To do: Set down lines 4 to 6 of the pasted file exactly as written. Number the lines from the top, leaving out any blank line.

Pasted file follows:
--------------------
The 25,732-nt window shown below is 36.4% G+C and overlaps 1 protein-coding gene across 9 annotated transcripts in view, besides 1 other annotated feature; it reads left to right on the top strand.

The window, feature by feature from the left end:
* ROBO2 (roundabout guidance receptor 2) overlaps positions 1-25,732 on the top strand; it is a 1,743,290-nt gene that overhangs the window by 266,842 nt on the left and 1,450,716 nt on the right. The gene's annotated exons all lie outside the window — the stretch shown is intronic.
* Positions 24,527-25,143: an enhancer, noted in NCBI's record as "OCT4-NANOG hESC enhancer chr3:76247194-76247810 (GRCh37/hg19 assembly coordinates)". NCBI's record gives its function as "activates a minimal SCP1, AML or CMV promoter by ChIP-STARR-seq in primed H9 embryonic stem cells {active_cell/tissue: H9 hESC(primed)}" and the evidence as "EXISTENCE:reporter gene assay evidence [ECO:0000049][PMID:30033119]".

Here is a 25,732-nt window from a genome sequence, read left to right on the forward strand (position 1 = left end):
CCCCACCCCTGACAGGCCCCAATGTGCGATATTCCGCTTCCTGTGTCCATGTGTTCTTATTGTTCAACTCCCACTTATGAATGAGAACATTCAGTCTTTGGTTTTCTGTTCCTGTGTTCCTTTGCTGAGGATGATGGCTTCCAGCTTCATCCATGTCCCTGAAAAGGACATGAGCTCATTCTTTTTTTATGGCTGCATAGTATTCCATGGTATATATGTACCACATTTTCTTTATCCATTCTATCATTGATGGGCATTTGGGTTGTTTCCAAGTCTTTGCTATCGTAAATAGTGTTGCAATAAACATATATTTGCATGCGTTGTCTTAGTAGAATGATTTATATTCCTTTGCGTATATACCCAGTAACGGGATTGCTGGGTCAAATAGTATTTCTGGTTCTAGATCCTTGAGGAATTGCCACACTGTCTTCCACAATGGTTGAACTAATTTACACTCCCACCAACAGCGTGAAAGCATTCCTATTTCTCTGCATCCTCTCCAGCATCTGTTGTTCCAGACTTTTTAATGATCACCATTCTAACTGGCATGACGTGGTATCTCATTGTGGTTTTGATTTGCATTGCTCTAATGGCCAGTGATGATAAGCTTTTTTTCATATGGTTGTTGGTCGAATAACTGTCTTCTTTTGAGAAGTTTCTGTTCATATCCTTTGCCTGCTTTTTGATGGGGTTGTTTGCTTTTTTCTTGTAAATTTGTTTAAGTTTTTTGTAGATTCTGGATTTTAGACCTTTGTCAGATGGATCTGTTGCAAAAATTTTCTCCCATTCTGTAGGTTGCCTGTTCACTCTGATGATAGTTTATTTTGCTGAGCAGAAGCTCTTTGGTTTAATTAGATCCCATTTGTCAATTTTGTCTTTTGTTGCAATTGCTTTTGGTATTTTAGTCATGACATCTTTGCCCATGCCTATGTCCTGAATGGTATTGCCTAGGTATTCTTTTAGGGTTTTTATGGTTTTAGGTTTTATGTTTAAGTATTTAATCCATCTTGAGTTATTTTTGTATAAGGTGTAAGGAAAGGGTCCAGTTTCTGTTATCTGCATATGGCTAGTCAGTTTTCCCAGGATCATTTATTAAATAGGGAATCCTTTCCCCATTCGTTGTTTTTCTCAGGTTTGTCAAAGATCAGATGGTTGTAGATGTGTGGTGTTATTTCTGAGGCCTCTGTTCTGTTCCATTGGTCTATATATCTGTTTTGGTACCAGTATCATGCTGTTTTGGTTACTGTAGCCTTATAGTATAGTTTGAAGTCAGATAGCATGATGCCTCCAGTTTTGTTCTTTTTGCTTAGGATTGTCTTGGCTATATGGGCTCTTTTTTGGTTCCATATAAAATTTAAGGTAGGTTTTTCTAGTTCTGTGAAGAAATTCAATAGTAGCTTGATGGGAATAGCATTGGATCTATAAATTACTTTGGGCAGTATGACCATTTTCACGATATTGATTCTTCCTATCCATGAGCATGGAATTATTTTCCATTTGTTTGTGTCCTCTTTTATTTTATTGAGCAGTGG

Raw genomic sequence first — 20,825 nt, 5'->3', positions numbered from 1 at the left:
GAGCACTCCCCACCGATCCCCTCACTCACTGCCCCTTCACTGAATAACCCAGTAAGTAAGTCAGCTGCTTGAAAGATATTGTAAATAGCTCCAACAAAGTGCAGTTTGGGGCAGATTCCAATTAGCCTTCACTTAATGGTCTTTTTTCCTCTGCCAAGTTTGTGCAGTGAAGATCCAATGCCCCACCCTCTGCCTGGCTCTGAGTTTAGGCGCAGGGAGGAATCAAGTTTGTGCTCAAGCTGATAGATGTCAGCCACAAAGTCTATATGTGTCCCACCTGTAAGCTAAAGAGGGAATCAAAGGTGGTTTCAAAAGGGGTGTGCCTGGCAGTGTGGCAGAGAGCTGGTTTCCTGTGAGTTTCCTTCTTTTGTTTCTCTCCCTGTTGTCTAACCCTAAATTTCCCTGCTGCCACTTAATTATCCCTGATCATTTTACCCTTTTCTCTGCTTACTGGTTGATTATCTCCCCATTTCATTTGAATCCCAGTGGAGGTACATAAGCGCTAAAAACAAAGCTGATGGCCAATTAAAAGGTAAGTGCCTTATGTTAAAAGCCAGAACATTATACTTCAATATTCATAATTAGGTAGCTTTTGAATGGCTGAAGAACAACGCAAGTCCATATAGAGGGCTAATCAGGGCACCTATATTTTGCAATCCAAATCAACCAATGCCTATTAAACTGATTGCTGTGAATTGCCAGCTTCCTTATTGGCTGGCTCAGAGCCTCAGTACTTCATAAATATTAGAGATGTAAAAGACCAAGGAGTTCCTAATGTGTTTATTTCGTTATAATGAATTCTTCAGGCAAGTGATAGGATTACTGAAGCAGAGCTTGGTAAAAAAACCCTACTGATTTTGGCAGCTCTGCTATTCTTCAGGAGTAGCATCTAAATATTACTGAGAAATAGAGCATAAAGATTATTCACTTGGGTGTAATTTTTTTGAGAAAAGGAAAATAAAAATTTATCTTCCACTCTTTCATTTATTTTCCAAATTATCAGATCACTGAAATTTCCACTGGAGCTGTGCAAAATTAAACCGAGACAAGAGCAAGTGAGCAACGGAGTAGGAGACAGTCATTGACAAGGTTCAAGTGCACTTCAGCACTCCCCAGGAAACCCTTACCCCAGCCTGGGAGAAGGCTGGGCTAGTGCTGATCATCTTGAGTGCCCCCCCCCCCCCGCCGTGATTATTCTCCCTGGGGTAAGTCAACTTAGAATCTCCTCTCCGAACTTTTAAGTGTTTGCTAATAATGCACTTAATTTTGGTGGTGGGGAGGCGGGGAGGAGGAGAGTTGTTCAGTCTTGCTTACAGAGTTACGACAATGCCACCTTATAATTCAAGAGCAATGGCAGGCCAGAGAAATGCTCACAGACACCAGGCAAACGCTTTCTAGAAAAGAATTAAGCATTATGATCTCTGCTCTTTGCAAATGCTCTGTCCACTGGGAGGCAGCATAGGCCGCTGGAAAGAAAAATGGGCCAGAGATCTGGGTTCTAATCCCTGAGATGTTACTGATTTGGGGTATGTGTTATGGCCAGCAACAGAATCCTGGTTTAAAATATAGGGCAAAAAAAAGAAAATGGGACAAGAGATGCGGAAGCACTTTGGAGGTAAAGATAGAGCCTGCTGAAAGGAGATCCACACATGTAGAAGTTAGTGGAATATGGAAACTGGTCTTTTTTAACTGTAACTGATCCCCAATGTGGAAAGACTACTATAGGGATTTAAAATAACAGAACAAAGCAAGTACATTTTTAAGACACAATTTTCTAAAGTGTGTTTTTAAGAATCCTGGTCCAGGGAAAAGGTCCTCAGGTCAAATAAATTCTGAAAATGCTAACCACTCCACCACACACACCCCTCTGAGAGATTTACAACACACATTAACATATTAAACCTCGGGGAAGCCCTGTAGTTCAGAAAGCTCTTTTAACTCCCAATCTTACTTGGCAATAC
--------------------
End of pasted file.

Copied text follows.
* Positions 24,527-25,143: an enhancer, noted in NCBI's record as "OCT4-NANOG hESC enhancer chr3:76247194-76247810 (GRCh37/hg19 assembly coordinates)". NCBI's record gives its function as "activates a minimal SCP1, AML or CMV promoter by ChIP-STARR-seq in primed H9 embryonic stem cells {active_cell/tissue: H9 hESC(primed)}" and the evidence as "EXISTENCE:reporter gene assay evidence [ECO:0000049][PMID:30033119]".

Here is a 25,732-nt window from a genome sequence, read left to right on the forward strand (position 1 = left end):
CCCCACCCCTGACAGGCCCCAATGTGCGATATTCCGCTTCCTGTGTCCATGTGTTCTTATTGTTCAACTCCCACTTATGAATGAGAACATTCAGTCTTTGGTTTTCTGTTCCTGTGTTCCTTTGCTGAGGATGATGGCTTCCAGCTTCATCCATGTCCCTGAAAAGGACATGAGCTCATTCTTTTTTTATGGCTGCATAGTATTCCATGGTATATATGTACCACATTTTCTTTATCCATTCTATCATTGATGGGCATTTGGGTTGTTTCCAAGTCTTTGCTATCGTAAATAGTGTTGCAATAAACATATATTTGCATGCGTTGTCTTAGTAGAATGATTTATATTCCTTTGCGTATATACCCAGTAACGGGATTGCTGGGTCAAATAGTATTTCTGGTTCTAGATCCTTGAGGAATTGCCACACTGTCTTCCACAATGGTTGAACTAATTTACACTCCCACCAACAGCGTGAAAGCATTCCTATTTCTCTGCATCCTCTCCAGCATCTGTTGTTCCAGACTTTTTAATGATCACCATTCTAACTGGCATGACGTGGTATCTCATTGTGGTTTTGATTTGCATTGCTCTAATGGCCAGTGATGATAAGCTTTTTTTCATATGGTTGTTGGTCGAATAACTGTCTTCTTTTGAGAAGTTTCTGTTCATATCCTTTGCCTGCTTTTTGATGGGGTTGTTTGCTTTTTTCTTGTAAATTTGTTTAAGTTTTTTGTAGATTCTGGATTTTAGACCTTTGTCAGATGGATCTGTTGCAAAAATTTTCTCCCATTCTGTAGGTTGCCTGTTCACTCTGATGATAGTTTATTTTGCTGAGCAGAAGCTCTTTGGTTTAATTAGATCCCATTTGTCAATTTTGTCTTTTGTTGCAATTGCTTTTGGTATTTTAGTCATGACATCTTTGCCCATGCCTATGTCCTGAATGGTATTGCCTAGGTATTCTTTTAGGGTTTTTATGGTTTTAGGTTTTATGTTTAAGTATTTAATCCATCTTGAGTTATTTTTGTATAAGGTGTAAGGAAAGGGTCCAGTTTCTGTTATCTGCATATGGCTAGTCAGTTTTCCCAGGATCATTTATTAAATAGGGAATCCTTTCCCCATTCGTTGTTTTTCTCAGGTTTGTCAAAGATCAGATGGTTGTAGATGTGTGGTGTTATTTCTGAGGCCTCTGTTCTGTTCCATTGGTCTATATATCTGTTTTGGTACCAGTATCATGCTGTTTTGGTTACTGTAGCCTTATAGTATAGTTTGAAGTCAGATAGCATGATGCCTCCAGTTTTGTTCTTTTTGCTTAGGATTGTCTTGGCTATATGGGCTCTTTTTTGGTTCCATATAAAATTTAAGGTAGGTTTTTCTAGTTCTGTGAAGAAATTCAATAGTAGCTTGATGGGAATAGCATTGGATCTATAAATTACTTTGGGCAGTATGACCATTTTCACGATATTGATTCTTCCTATCCATGAGCATGGAATTATTTTCCATTTGTTTGTGTCCTCTTTTATTTTATTGAGCAGTGG